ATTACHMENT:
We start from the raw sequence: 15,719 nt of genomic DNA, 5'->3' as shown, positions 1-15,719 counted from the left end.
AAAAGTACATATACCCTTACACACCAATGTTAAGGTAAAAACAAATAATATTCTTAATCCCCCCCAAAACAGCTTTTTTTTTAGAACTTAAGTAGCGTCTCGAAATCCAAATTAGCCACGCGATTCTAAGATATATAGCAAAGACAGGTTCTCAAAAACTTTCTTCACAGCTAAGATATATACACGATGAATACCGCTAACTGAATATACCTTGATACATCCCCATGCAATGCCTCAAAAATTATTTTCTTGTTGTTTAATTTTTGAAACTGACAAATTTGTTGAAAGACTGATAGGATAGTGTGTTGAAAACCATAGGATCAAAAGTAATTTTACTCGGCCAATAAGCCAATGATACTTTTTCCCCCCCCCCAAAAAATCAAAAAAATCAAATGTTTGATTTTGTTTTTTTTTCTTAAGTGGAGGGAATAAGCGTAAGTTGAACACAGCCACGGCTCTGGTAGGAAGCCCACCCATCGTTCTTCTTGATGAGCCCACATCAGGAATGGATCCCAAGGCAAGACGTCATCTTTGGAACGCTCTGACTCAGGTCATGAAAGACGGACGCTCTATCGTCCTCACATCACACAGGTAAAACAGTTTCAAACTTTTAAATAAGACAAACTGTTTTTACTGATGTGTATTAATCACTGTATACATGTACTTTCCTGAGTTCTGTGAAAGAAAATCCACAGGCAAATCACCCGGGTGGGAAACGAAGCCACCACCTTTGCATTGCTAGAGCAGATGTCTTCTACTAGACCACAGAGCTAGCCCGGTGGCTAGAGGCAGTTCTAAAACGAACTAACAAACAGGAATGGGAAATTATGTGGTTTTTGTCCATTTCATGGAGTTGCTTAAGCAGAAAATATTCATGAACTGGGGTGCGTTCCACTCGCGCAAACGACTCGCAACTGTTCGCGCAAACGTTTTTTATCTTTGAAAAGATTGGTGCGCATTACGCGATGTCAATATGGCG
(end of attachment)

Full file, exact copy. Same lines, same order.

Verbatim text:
We start from the raw sequence: 15,719 nt of genomic DNA, 5'->3' as shown, positions 1-15,719 counted from the left end.
AAAAGTACATATACCCTTACACACCAATGTTAAGGTAAAAACAAATAATATTCTTAATCCCCCCCAAAACAGCTTTTTTTTTAGAACTTAAGTAGCGTCTCGAAATCCAAATTAGCCACGCGATTCTAAGATATATAGCAAAGACAGGTTCTCAAAAACTTTCTTCACAGCTAAGATATATACACGATGAATACCGCTAACTGAATATACCTTGATACATCCCCATGCAATGCCTCAAAAATTATTTTCTTGTTGTTTAATTTTTGAAACTGACAAATTTGTTGAAAGACTGATAGGATAGTGTGTTGAAAACCATAGGATCAAAAGTAATTTTACTCGGCCAATAAGCCAATGATACTTTTTCCCCCCCCCCAAAAAATCAAAAAAATCAAATGTTTGATTTTGTTTTTTTTTCTTAAGTGGAGGGAATAAGCGTAAGTTGAACACAGCCACGGCTCTGGTAGGAAGCCCACCCATCGTTCTTCTTGATGAGCCCACATCAGGAATGGATCCCAAGGCAAGACGTCATCTTTGGAACGCTCTGACTCAGGTCATGAAAGACGGACGCTCTATCGTCCTCACATCACACAGGTAAAACAGTTTCAAACTTTTAAATAAGACAAACTGTTTTTACTGATGTGTATTAATCACTGTATACATGTACTTTCCTGAGTTCTGTGAAAGAAAATCCACAGGCAAATCACCCGGGTGGGAAACGAAGCCACCACCTTTGCATTGCTAGAGCAGATGTCTTCTACTAGACCACAGAGCTAGCCCGGTGGCTAGAGGCAGTTCTAAAACGAACTAACAAACAGGAATGGGAAATTATGTGGTTTTTGTCCATTTCATGGAGTTGCTTAAGCAGAAAATATTCATGAACTGGGGTGCGTTCCACTCGCGCAAACGACTCGCAACTGTTCGCGCAAACGTTTTTTATCTTTGAAAAGATTGGTGCGCATTACGCGATGTCAATATGGCG